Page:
The alliance between Lionel and Mr. Growbo is short-lived, as Lionel decides to apply for a job at the TNA sorority house. You know what that means, right? (This decision jeopardizes Lionel and Mr. Growbo's friendship?) No. Well, actually, yeah, it does. But it also introduces us to Glory. Who is Glory, you ask? Why, she's only the funniest character in The Janitor universe.
For some strange reason, Glory's funniest moment was deleted from the movie. However, you can find it in the "deleted scenes" on the DVD. When, I think it was, TNA member Bree (Kelly S. King), says, when describing Lionel: "He's kinda creepy." Stephanie Christine Medina replies without missing a beat, "Kinda? He's way creepy." You can't teach comic timing like this, it's innate. And Miss Medina is a natural comedian. In addition to being funny, she's bumpy in all the right places.
Thanks to circumstances beyond his control, Lionel doesn't get the job at TNA. Meaning, he's going to miss out on the sorority pillow fights. Yikes, I can see why TNA would need a janitor, the place must get covered with feathers on a daily basis.
Forget about cleaning up feathers, he's not going to be able to savour the sight of Stephanie Christine Medina dodging pillows in nothing but a red bra and panties.
If Lionel's not going to savour this, who is? I'd rather not spoil the surprise. But let's just say Lionel feels betrayed. Don't feel too bad for Lionel, there's still plenty of office drones to butcher back at Generico. (Like who?) Remember Hillary's reliably brunette friend? (Mary?) Yeah, her. You could totally kill her. And she's always hanging out with that clown Robbie (Logan Christopher), the office "mail boy," so, you could off him, too. Of course, if you need help killing all these people, you could always ask Willis (John Carreon, who also acts as the film's director of photography), the office's newest janitor, to help out; I have learned over the years that guys who masturbate onto dying squirrels are always willing to lend a hand in a pinch, and Willis is no different in that regard (he even gets an '80s-style training montage to signify the progress he makes as Lionel's protege).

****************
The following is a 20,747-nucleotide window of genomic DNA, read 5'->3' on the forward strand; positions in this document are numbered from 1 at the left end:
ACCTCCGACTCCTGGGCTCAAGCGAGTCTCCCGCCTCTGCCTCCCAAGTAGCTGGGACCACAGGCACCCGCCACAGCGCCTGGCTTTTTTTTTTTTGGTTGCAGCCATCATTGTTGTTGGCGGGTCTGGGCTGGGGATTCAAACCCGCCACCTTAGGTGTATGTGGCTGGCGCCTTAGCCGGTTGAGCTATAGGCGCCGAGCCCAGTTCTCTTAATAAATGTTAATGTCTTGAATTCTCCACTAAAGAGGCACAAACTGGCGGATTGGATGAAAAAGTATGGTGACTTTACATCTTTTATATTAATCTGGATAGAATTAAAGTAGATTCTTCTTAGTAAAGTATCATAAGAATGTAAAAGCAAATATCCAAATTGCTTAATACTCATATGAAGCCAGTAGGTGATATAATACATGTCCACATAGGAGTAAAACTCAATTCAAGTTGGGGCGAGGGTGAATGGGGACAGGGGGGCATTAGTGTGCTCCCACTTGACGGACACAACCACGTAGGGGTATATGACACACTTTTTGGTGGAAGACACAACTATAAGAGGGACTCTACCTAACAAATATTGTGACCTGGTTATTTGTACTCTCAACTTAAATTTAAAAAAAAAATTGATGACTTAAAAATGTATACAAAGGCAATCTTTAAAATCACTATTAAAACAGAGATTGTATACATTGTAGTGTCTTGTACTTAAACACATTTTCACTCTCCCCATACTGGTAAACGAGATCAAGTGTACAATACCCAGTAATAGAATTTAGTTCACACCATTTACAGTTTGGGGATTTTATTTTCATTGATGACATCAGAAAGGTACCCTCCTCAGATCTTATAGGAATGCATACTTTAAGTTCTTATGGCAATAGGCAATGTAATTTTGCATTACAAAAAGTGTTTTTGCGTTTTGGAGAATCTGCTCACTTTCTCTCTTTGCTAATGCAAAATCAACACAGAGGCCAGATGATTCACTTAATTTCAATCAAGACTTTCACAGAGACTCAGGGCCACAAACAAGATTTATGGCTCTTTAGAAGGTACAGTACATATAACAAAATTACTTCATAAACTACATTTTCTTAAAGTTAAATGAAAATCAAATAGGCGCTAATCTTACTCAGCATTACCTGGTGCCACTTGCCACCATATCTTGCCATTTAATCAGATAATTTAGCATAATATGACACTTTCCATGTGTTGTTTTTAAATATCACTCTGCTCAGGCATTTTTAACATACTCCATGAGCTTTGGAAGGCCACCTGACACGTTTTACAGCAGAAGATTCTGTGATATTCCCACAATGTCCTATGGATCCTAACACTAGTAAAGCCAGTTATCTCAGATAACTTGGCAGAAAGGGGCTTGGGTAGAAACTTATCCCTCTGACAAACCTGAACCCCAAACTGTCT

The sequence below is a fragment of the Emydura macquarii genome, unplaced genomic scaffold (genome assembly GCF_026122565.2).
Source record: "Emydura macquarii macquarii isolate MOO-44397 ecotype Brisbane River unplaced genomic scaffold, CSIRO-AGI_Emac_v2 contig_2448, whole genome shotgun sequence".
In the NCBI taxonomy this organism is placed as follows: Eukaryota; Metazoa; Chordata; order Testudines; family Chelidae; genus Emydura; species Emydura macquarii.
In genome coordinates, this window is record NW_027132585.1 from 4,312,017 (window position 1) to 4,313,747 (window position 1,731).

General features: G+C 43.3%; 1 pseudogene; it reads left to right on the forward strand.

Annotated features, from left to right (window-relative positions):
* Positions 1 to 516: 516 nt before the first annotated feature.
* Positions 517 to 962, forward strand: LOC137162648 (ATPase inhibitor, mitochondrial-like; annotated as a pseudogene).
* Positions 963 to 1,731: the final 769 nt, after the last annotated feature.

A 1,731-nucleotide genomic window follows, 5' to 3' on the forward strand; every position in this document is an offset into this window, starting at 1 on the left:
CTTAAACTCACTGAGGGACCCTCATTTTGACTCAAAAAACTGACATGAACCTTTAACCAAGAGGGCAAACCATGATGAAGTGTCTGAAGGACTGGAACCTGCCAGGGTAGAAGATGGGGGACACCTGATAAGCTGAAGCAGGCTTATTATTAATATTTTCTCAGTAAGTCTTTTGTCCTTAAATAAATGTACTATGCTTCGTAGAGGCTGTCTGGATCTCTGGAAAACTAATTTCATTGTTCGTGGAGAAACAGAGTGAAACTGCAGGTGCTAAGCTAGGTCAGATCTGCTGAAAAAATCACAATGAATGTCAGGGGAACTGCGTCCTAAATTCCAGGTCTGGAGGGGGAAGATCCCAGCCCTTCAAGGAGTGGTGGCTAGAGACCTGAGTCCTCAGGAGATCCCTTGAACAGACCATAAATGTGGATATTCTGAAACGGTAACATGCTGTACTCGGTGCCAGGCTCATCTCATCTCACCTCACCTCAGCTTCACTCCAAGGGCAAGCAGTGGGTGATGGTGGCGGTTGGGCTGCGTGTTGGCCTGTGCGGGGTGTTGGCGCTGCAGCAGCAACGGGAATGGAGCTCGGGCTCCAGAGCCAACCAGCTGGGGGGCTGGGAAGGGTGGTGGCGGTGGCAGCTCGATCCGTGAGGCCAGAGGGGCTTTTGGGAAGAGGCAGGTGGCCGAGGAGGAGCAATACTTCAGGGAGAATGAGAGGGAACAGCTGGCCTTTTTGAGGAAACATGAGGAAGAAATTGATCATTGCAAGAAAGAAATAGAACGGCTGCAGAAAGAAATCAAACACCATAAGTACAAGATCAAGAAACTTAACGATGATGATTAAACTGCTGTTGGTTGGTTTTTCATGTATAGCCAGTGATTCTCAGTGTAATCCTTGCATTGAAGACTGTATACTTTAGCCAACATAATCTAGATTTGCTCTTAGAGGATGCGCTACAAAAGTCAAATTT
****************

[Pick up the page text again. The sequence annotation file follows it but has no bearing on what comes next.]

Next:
Now, you would think that a film with such a low budget wouldn't be able to afford the amount of fake blood necessary given how many people are slaughtered in this movie. Wrong. Blood is cheap. In other words, let the fire-hose quality arterial spray fly. The so-called "sorority house massacre" scene is an orgy of violence; it's also an orgy of orgy in a way, as Glory takes two cocks in her vagina at once (you go, girl! - and by "go," I mean stuff that juicy hole of yours with an extra helping of cock, you wide-mouthed angel, you). Like most people, I first heard the word "custodian" in The Breakfast Club. (Your point being?) No point. I'm just stating a fact. Anyway, if you like over the top gore, semen humour, films that feature cameos by Lloyd Kaufman and Judah Friedlander, svelte redheads with pale knees, lippy brunettes with large breasts and equally large comedic chops, kung-fu fights that involve plungers, then you need see this movie, and you need to get your head examined. I mean, seriously, consult a brain doctor immediately.